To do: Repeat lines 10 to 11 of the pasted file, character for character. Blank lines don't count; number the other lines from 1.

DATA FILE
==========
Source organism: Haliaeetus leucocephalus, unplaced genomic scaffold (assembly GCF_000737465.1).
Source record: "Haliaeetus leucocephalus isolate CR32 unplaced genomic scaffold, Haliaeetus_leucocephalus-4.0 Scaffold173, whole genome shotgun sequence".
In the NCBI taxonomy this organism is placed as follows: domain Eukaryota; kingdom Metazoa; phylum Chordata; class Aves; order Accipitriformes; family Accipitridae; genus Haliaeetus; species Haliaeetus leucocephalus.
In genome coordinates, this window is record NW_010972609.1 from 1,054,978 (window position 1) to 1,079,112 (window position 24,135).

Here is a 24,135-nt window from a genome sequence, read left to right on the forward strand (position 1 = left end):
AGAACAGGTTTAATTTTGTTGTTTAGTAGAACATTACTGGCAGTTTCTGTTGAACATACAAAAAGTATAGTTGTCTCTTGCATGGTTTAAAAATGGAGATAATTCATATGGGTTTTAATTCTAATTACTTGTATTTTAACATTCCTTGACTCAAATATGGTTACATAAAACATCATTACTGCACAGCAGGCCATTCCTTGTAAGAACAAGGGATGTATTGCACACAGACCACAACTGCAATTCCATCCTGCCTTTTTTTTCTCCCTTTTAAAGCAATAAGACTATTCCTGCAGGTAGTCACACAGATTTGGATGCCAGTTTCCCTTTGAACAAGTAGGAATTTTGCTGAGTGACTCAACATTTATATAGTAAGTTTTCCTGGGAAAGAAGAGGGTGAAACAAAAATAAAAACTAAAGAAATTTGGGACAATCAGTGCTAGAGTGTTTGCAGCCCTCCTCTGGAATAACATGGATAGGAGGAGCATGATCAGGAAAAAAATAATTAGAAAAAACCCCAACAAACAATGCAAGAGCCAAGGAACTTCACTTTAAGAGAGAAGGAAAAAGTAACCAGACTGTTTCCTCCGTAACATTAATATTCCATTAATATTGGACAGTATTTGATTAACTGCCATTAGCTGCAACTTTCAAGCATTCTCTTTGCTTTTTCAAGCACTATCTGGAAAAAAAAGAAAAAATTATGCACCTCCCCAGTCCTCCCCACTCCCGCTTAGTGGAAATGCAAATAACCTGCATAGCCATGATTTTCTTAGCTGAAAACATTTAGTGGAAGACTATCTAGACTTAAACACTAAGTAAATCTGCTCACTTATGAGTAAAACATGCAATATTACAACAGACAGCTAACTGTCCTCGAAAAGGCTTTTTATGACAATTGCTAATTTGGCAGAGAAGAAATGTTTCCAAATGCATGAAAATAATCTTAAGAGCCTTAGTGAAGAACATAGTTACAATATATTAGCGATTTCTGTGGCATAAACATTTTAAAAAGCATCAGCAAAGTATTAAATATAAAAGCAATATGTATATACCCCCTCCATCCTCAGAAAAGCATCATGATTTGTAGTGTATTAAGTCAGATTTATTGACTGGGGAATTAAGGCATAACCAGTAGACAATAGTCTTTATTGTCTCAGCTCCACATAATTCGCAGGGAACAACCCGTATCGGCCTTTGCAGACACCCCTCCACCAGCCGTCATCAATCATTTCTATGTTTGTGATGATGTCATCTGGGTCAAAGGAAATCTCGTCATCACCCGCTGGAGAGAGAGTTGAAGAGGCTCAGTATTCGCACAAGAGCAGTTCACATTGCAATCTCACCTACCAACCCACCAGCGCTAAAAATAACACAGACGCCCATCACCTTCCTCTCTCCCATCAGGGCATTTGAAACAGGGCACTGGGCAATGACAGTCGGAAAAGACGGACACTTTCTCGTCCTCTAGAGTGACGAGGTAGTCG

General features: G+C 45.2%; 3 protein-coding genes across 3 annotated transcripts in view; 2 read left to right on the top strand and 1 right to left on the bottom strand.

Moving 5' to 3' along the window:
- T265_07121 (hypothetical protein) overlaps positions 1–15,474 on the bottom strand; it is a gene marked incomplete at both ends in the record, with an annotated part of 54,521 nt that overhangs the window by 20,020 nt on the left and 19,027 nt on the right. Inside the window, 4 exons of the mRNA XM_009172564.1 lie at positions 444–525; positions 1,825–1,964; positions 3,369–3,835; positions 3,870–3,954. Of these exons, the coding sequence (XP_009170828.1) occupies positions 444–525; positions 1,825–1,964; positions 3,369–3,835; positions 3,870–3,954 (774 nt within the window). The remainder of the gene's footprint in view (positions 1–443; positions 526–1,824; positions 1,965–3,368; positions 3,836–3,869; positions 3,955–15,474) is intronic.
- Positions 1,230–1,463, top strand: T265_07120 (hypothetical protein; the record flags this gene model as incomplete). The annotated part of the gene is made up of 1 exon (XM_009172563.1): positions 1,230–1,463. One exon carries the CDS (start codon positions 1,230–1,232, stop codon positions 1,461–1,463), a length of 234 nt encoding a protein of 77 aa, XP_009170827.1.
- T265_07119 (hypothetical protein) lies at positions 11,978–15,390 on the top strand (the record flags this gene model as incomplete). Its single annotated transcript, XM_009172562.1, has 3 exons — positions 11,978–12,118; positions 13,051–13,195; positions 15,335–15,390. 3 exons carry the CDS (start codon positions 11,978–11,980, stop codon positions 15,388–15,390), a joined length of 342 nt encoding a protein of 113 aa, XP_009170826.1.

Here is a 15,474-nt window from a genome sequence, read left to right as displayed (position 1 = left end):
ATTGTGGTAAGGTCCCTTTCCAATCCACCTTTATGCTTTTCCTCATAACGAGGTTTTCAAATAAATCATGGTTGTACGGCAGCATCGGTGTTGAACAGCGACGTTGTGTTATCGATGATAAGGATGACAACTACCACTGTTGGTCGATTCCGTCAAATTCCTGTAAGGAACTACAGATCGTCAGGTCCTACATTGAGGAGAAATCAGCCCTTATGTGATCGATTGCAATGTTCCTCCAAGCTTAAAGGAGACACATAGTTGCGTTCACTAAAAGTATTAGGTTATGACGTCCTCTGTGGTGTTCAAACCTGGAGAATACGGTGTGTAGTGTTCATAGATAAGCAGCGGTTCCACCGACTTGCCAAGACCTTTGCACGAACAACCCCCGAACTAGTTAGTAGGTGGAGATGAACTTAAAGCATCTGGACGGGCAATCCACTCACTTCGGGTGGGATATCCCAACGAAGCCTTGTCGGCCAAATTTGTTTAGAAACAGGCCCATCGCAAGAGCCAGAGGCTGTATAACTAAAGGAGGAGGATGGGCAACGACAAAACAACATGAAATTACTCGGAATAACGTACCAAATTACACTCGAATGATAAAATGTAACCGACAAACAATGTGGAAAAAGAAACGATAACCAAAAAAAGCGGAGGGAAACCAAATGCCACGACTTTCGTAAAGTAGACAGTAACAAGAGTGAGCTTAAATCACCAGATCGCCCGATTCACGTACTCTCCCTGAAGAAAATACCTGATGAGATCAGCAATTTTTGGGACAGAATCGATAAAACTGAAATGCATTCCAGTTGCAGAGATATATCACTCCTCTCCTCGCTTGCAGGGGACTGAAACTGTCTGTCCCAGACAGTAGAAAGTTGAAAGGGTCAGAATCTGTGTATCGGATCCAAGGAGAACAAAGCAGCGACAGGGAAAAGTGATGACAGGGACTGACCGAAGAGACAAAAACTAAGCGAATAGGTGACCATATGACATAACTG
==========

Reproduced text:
- Positions 1,230–1,463, top strand: T265_07120 (hypothetical protein; the record flags this gene model as incomplete). The annotated part of the gene is made up of 1 exon (XM_009172563.1): positions 1,230–1,463. One exon carries the CDS (start codon positions 1,230–1,232, stop codon positions 1,461–1,463), a length of 234 nt encoding a protein of 77 aa, XP_009170827.1.
- T265_07119 (hypothetical protein) lies at positions 11,978–15,390 on the top strand (the record flags this gene model as incomplete). Its single annotated transcript, XM_009172562.1, has 3 exons — positions 11,978–12,118; positions 13,051–13,195; positions 15,335–15,390. 3 exons carry the CDS (start codon positions 11,978–11,980, stop codon positions 15,388–15,390), a joined length of 342 nt encoding a protein of 113 aa, XP_009170826.1.